This is an overview of things to consider as you decide whether your organization is dedicated to and prepared for producing a book about your organization.

Our Optimist Club produced a book that was completed in July 2018. Stories were contributed by members and guest speakers along with a personal photo of each author. We anticipated publishing about 25 stories that would result in a book of approximately 120 pages. We ended up producing a 290-page book that contains 69 stories.

Several factors contributed to the growth of the project:

– The president of our club called people almost relentlessly to ask them to contribute a story.

– We promoted the project through announcements and handouts at every meeting, through fairly regular emails, and by talking among ourselves about the book.

– We extended the schedule by two months, from six months to eight months, and even that seemed like a rush.

Producing a book is a satisfying activity that requires vigorous enthusiasm as well as a commitment by all participants to complete the project. That description euphemistically describes a project that is a lot of work. I recommend writing responses to the questions posed below. Your vision now could be just the inspiration you need to remind yourselves of the value of the project when it becomes tiring or discouraging.

Plan to produce both printed and eBook versions of your book. Currently, readers are evenly split between their preference for these two styles.

I strongly suggest that you ask for a “registration” fee from each contributor for which they will receive one copy of the book. Also, take pre-orders—for single copies and quantities—at a discounted price, to create excitement and to collect money for paying for printing.

Start by asking these questions:
Who, what when, where, why, and how, although their order is arranged sequentially as they relate to producing a book.

What?

Produce a book of stories by members of your organization, written for the benefit your organization.

What will the stories be about? Describe clearly-but-briefly the information you seek and the reason people will want to share their story.

In addition to stories, will visual elements such as photographs or illustrations be part of your book? Visuals add greatly to the readability, personality, and interest of your book.

Why?

Why are you dedicated to producing a book by and for your organization?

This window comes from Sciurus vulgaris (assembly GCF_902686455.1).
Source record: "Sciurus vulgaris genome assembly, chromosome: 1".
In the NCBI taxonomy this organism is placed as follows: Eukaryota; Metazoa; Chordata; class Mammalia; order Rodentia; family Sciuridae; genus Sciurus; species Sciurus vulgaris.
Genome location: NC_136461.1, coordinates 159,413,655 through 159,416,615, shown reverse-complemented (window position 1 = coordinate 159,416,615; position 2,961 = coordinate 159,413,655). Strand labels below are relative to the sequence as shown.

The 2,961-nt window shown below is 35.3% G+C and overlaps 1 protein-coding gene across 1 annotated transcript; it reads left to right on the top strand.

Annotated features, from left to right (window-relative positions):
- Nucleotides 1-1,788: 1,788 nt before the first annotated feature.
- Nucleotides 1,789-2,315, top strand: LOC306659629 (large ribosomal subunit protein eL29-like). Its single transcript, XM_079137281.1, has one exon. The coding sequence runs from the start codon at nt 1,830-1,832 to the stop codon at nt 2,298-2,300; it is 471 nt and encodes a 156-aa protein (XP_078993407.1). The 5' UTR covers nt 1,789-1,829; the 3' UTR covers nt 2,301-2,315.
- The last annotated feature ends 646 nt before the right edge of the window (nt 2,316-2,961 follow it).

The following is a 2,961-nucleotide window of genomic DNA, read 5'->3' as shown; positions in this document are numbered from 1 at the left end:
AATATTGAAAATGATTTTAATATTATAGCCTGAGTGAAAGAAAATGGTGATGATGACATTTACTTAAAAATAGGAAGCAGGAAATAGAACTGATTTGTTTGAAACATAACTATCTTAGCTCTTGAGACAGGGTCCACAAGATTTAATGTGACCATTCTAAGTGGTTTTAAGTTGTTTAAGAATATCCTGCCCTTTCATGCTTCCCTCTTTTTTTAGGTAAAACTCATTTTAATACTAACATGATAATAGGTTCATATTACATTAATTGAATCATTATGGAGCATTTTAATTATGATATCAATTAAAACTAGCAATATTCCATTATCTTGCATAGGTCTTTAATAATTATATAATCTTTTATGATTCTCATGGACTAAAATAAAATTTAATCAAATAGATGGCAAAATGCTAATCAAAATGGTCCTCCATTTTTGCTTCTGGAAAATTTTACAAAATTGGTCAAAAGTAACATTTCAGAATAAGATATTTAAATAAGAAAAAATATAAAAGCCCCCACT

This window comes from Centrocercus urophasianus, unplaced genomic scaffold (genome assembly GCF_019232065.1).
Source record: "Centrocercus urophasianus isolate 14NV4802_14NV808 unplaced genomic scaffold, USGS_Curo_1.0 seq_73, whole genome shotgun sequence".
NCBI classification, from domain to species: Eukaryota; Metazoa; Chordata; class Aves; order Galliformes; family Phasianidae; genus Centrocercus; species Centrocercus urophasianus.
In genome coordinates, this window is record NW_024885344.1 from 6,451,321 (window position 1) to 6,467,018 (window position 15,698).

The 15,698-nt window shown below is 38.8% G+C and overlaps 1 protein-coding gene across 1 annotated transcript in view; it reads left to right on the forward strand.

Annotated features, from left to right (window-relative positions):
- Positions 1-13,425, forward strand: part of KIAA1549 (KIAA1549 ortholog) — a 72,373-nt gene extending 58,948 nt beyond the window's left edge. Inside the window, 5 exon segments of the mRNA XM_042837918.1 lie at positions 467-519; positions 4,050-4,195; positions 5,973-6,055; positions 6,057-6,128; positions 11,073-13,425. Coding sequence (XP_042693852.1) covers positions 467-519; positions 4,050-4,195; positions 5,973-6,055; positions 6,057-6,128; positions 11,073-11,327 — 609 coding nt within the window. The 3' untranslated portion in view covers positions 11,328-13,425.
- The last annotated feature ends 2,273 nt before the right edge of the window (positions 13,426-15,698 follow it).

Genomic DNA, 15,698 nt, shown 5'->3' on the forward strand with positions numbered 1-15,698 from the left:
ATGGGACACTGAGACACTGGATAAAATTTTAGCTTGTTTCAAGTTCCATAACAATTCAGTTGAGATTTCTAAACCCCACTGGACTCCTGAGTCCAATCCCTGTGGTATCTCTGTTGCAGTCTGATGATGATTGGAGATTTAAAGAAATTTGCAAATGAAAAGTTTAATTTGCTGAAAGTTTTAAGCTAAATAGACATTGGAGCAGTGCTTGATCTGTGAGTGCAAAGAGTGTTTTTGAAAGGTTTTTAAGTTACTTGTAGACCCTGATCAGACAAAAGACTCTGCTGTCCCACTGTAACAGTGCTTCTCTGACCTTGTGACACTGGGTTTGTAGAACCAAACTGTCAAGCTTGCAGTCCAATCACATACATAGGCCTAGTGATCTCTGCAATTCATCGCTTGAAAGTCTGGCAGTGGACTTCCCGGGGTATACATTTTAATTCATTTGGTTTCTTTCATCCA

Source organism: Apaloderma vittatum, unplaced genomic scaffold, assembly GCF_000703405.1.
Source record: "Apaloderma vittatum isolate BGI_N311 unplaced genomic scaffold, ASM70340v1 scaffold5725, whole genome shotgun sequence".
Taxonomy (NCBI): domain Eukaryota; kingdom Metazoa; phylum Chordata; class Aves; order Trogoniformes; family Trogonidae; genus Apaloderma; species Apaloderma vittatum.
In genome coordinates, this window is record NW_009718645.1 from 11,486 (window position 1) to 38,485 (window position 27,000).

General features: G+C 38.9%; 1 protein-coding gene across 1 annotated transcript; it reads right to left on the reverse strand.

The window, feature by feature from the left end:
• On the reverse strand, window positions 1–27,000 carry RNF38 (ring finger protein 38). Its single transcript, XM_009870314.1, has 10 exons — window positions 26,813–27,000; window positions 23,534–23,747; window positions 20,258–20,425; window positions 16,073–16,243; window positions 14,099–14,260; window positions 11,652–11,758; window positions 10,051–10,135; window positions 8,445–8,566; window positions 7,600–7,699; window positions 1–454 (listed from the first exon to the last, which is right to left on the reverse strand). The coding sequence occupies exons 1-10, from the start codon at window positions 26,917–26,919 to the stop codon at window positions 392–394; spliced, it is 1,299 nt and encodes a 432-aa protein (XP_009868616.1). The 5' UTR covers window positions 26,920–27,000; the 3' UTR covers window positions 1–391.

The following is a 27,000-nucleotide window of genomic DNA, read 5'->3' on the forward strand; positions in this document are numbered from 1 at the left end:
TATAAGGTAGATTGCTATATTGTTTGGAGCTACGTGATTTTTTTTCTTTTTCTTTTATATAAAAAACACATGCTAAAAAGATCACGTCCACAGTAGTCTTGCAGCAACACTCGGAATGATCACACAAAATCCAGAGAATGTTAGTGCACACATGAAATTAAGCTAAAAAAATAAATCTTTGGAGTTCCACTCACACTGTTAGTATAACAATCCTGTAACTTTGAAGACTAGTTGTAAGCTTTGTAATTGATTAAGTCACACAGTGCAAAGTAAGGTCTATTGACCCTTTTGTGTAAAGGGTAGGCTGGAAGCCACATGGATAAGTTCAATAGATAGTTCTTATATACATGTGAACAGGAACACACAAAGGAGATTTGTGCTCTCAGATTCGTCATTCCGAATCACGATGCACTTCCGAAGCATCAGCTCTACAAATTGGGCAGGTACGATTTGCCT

What are your goals for the book? (Some of your goals may be to promote your organization; create recognition for your organization and its people; raise money through book sales; build teamwork among contributors, patrons, staff, supporters, volunteers, beneficiaries, and others; and other goals.)

Who?
Who will be on the team to produce your book?

Here are some suggestions that describe the activities and responsibilities related to producing a book:

– Coordinator/leader

– Coach who asks for and tracks contributions of stories, graphics, financial donations, time, etc.

– Editor who establishes a style sheet for creating consistency and edits all submissions

– Editorial assistant who sends edited text to contributors for their revisions or approval

– Designer who creates the design of the book, does the layout, and coordinates with the printer
– Design assistant who asks for photos or other images, checks quality, and follows up

– Design coordinator who sends proofs for approval, then tracks revisions and approval

– Marketing/sales team that puts together a plan for in-person sales on site, at meetings and events, and elsewhere; traditional methods such as press releases, newsletter articles, paid advertising, printed materials such as bookmarks, flyers, postcards, etc.; and digital marketing through the organization’s website, an eNewsletter, social media platforms such as LinkedIn and Facebook, and other methods.

– Distribution team that stores the books and records and fulfills orders (including packaging and shipping), and collects money

When?

Put together a schedule that includes realistic amounts of time for:

– Promoting the idea of the book and building enthusiasm for the project

– Receiving information and processing it

– Keeping people informed about the progress being made (this also serves as a form of marketing)

– Following up with people who don’t contribute at all or don’t respond to proofs

– Scheduling the book release and other book-related events

Where?

Where will the book team meet, if at all?

Where will the book be printed? Locally (in the Minneapolis/St. Paul, MN area) at Bookmobile.com or through a POD (print-on-demand) online printer, or both?

https://www.bookmobile.com

https://www.ingramspark.com

How?

How will things get done—and by when and what methods?

How will the team communicate? By email, paper proofs, Google Drive, other?
Will a spreadsheet be available to all team members to track progress?

How will expenses be covered? Expenses may include editing, design, paper proofs, the cost of ISBNs (International Standard Book Numbers), printing, delivery, taxes, mailing materials, etc.

Yes, producing a book is a large, time-consuming, details-laden project. It is also a project during which team members build satisfying relationships, members feel pride about their contribution to the organization, and the organization has a tangible, timeless product to represent it among stakeholders, in its community, and online.

Sue Filbin suggested the project, and coordinated, edited, and designed the book Voices of Optimism

www.rosevilleareaoptimistclub.com/product/raoc/

If you are interested in producing a book for your club, please complete the following form: